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A photograph taken at Oakley Hall in Ridgeway reveals a ghostly image in a mirror above a stairway landing.


If you were restoring a historic home and someone told you it was haunted, what would you do? Many people might reconsider their decision and find somewhere else to live.

However, Don Arnold and Ernie Fleming take a very different perspective. They spent many years carefully restoring their home, Oakley Hall, located in the Ridgeway community just off US 1 a few miles south of Norlina. They have also devoted years to the restoration process at The Inn, a former stagecoach stop nearby. 

Relatives, friends and others who are sensitive to spirits told Arnold and Fleming that ghosts were present at both buildings. However, instead of running away, they discovered the rich history of one of North Carolina’s most prominent families and an inn which once housed travelers from near and far, including guests from England, France and Canada.

Arnold and Fleming, who operate Oakley Hall Antiques and Art in downtown Warrenton, love to share the history of their home and The Inn, and, in turn, seem to have gained the trust of the spirits that still reside there.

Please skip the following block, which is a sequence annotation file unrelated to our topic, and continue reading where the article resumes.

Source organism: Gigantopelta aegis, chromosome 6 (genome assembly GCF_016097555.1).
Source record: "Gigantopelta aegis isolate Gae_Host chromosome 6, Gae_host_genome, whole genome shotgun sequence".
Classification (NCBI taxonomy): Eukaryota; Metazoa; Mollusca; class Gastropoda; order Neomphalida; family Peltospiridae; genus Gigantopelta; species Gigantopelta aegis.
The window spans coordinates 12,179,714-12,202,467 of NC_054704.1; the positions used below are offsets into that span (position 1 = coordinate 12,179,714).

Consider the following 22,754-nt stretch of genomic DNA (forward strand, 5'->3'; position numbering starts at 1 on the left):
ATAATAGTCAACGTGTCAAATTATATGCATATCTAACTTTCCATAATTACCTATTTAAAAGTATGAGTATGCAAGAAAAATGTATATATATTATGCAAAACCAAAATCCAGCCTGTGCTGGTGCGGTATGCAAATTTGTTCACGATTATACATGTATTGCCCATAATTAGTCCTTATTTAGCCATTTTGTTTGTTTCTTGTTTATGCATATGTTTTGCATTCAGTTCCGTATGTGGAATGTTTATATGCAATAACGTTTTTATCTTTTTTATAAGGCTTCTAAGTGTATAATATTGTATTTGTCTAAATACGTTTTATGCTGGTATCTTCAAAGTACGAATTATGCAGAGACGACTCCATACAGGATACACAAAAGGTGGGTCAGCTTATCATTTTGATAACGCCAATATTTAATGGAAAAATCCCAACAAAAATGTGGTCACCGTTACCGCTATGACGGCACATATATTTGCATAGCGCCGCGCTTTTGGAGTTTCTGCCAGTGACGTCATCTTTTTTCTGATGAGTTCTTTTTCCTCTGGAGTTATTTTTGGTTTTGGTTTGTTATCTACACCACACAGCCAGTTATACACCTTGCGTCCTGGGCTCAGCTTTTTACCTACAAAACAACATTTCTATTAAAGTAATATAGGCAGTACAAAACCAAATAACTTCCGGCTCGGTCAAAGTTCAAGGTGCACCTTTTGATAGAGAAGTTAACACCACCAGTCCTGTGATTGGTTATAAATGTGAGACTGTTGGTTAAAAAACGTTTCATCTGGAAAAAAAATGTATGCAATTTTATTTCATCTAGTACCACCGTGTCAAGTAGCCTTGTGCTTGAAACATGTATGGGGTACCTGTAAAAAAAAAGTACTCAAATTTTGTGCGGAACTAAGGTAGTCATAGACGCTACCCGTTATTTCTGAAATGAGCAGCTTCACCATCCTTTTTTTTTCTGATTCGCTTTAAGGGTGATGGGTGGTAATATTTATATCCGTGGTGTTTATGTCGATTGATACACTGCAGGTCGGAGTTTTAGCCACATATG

Oakley Hall

Arnold and Fleming purchased Preservation North Carolina property Oakley Hall in 1991, but while they restored their historic home, they stayed elsewhere — first in a small trailer, and, later, at The Inn nearby. Often, they would spend weekends in Ridgeway to see how work on Oakley Hall was progressing.

One Friday, Arnold and Fleming traveled to Ridgeway to pay two workmen who were framing an addition to the upstairs. The workmen approached, asking if either of them had ever seen anything strange in the house. The workmen reported seeing a man walk out of a wall into the bedroom where they were working, cross the room and walk into the opposite wall. A few minutes later, the man walked out of the wall he had just entered, back across the room and out through the wall he originally used to enter the room.

Arnold and Fleming had not noticed anything usual when they visited Oakley Hall. As time passed, the pattern continued. Visitors sometimes experienced something unusual which Arnold and Fleming did not.

They recalled that a visitor from High Point who was clairvoyant approached the bottom of the stairs and said that she would not go upstairs. Another visitor saw a ghost in the form of a man walk into an upstairs room, grab his chest, and fall to the floor.